A decision by which a selection board states that a candidate has failed in a test is, however, the expression of the comparative assessments undertaken by the board. Having regard to the secrecy which must surround the proceedings of a selection board and in view of the wide discretion it enjoys to evaluate the results of competition tests, it cannot be required, in giving reasons for a candidate’s failure in a test, to specify which of the candidate’s answers were judged inadequate or to explain why those answers were considered inadequate. Consequently, communication of the marks obtained in the various tests constitutes, in principle, an adequate statement of the reasons on which the board’s decisions were based.

However, the secrecy surrounding the proceedings of a selection board and the wide discretion it enjoys do not mean that candidates in a competition who so request may not, where appropriate, be informed of the marks obtained for each of the evaluation criteria set out in the competition notice for the oral test.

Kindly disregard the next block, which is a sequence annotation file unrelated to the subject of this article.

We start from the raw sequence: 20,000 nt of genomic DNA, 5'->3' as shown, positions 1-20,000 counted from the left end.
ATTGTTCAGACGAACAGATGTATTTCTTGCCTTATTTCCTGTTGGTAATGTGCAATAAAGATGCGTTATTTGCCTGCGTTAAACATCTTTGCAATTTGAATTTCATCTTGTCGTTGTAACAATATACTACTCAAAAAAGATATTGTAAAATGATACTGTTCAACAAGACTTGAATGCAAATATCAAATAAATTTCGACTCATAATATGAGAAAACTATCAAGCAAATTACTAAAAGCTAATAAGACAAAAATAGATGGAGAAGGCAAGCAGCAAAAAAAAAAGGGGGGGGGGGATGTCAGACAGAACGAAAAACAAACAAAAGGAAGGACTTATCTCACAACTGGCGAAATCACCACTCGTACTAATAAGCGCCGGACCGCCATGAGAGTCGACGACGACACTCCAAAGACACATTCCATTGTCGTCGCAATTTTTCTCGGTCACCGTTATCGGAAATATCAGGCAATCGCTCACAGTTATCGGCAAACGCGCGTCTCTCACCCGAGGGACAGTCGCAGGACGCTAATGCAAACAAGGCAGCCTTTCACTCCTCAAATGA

Where requested by a candidate, the information needed to satisfy the obligation to state reasons must, in principle, be communicated before the expiry of the period laid down in Articles 90 and 91 of the Staff Regulations. However, where the candidate has been provided with the initial elements of a statement of reasons before filing his appeal, the selection board may supplement the information initially provided during the proceedings and thus deprive of its purpose a ground of appeal alleging the absence of a statement of reasons.

(see paras 94-95, 97-100)

See:

195/80 Michel v Parliament [1981] ECR 2861, para. 27; C‑254/95 P Parliament v Innamorati [1996] ECR I‑3423, paras 24, 30 and 31; C‑150/03 P Hectors v Parliament [2004] ECR I‑8691, para. 39

González Holguera v Parliament, para. 43; T‑55/91 Fascilla v Parliament [1992] ECR II‑1757, para. 35; T‑71/96 Berlingieri Vinzek v Commission [1997] ECR‑SC I‑A‑339 and II‑921, para. 79; T‑53/00 Angioli v Commission [2003] ECR‑SC I‑A‑13 and II‑73, para. 82; T‑72/01 Pyres v Commission [2003] ECR‑SC I‑A‑169 and II‑861, para. 70; T‑233/02 Alexandratos and Panagiotou v Council [2003] ECR‑SC I‑A‑201 and II‑989, paras 30 and 31

F‑73/06 Van Neyghem v Commission [2007] ECR‑SC I‑A‑1‑441 and II‑A‑1‑2515, para. 78